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1724670-982768-thumbnail.jpg 'Kulafumbi' is our family home in Kenya, East Africa. 'Kulafumbi' is a play on the Kiswahili words "kula vumbi", which mean "eat dust", because it was so hot and dusty building our house in this remote, wild, wonderful place. Kulafumbi borders the Tsavo National Park - with no fences between us and the Park, the wildlife comes and goes of its own free will and treats our land as its own, which is exactly how we like it. In turn, we provide a protected area for the wild animals to do as they please. This protected area also creates an important buffer for the river, which forms the boundary between us and the park.
House & Land - more info
My Family & I - more info


1829439-992202-thumbnail.jpg Look how many species of animals & birds we've spotted to date at Kulafumbi:


BIRDS: 199+
INSECTS: Too many to count



"We are the music-makers,
And we are the dreamers of dreams,
Wandering by lone sea-breakers,
And sitting by desolate streams;
World-losers and world-forsakers,
On whom the pale moon gleams:
Yet we are the movers and shakers
Of the world for ever, it seems..."



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« 18th October 2007 | Main | 16th October 2007 »

17th October 2007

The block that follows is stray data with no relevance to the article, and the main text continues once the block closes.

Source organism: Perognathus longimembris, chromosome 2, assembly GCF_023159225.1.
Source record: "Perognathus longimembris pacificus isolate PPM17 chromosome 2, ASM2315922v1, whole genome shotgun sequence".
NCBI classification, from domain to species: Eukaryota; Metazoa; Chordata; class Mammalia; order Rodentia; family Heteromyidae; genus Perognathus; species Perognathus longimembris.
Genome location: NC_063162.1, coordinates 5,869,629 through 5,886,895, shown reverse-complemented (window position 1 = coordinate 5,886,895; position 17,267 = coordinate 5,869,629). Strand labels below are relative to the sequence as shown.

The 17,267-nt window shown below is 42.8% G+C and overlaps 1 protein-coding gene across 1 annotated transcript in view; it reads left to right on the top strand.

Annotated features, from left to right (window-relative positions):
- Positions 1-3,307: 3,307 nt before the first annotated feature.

Yeah! The first smattering of rain, but only a light drizzle reached us. We watched the storm clouds approach and get close enough – once again! – to smell the moisture in the air, but yet again we watched the storms pass us by and saw the rain falling on the other side of the Yatta. It’s sweltering hot and we are beginning to feel desperate for the rain…We feel desperate because of the stifling, oppressive heat, and because we want our Hippo Lawn to grow lush and green, and for all the trees we’ve planted to sprout and bear leaf…but meanwhile, I cannot help but pause to think of the people for whom the rain means more than mere comfort and a healthy garden –for whom survival stretches thinly from one rainy season to the next, and for whom the rain is literally the difference between life and death. The short bi-annual rainy seasons are the only time when there is enough rain to grow a maize crop in this dry and desolate hinterland. The food people can grow in the short period of rain, and in the infertile, poor soil is all they have to keep them alive until the next rains fall, six months down the line. It makes one think: surely Nature never intended people to live here in the first place, for it is too harsh a place for humans and our pampered crops. The wild animals and plants, on the other hand, have evolved over millennia to live – indeed to thrive – in these conditions but people and their domesticated stock invariably wilt and struggle to make ends meet here.

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